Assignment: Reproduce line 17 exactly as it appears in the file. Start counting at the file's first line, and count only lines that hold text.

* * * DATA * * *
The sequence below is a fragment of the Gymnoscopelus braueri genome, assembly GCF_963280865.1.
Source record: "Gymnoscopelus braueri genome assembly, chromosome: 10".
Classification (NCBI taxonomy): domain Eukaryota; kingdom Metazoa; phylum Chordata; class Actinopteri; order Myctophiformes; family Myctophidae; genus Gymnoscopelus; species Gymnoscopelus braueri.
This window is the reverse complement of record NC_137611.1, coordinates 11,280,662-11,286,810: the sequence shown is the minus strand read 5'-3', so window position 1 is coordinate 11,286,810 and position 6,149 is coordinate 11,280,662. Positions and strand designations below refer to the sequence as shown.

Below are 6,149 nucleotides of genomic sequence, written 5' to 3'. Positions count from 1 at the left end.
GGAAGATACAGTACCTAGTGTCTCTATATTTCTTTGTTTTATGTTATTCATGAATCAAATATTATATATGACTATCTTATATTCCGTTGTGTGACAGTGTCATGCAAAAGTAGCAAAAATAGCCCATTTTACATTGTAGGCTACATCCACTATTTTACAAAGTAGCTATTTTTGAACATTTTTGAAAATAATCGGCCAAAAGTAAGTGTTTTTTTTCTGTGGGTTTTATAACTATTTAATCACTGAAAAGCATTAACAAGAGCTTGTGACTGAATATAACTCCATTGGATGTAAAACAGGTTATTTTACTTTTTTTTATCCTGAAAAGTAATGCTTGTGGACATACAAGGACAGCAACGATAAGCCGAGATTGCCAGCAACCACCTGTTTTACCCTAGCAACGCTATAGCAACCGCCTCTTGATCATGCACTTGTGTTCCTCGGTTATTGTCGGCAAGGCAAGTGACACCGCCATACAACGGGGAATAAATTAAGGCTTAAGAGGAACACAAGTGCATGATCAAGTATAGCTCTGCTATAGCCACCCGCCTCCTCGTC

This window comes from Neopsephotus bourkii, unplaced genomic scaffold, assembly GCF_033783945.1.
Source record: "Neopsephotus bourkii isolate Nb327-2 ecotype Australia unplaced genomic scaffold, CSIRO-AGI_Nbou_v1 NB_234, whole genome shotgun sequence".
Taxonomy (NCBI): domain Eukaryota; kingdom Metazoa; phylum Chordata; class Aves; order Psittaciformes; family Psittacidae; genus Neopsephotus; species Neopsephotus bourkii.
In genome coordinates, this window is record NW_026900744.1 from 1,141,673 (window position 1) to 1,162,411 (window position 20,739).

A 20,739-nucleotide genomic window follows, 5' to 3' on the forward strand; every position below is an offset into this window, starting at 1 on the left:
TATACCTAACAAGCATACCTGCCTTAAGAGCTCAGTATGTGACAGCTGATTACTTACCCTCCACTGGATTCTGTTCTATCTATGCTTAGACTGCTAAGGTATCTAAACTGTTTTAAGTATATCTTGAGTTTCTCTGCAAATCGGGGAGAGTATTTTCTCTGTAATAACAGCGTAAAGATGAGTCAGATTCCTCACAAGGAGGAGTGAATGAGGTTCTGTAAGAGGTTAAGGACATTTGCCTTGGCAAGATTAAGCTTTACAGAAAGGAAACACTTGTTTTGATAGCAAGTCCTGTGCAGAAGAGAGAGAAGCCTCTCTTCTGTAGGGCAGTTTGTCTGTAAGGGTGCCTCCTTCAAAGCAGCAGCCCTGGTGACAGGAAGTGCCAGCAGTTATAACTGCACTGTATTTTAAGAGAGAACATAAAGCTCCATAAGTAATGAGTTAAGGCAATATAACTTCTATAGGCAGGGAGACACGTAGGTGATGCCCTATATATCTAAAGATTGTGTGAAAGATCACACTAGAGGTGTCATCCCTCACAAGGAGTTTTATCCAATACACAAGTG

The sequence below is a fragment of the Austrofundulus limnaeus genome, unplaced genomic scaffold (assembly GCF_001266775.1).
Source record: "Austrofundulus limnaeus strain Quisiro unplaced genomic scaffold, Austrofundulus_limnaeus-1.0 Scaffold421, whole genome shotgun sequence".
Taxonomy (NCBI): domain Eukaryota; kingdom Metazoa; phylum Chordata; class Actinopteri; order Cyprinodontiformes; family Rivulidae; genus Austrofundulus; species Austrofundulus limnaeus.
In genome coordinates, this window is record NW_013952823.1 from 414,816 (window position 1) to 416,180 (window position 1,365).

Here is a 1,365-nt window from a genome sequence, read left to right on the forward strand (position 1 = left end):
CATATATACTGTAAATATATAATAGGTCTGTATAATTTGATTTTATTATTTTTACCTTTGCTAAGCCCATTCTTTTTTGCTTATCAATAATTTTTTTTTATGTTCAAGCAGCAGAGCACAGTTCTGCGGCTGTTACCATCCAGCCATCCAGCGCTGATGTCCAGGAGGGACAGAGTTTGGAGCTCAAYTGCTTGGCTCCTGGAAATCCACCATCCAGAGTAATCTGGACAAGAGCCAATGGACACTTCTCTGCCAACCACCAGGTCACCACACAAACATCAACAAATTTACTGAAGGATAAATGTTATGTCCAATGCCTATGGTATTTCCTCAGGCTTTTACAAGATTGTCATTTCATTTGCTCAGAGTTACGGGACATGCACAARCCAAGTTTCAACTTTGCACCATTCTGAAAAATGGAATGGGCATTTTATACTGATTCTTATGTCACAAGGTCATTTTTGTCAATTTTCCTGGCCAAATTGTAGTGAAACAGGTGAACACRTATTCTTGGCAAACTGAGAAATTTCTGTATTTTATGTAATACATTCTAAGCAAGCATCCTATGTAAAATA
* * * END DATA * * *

Here is a 1,365-nt window from a genome sequence, read left to right on the forward strand (position 1 = left end):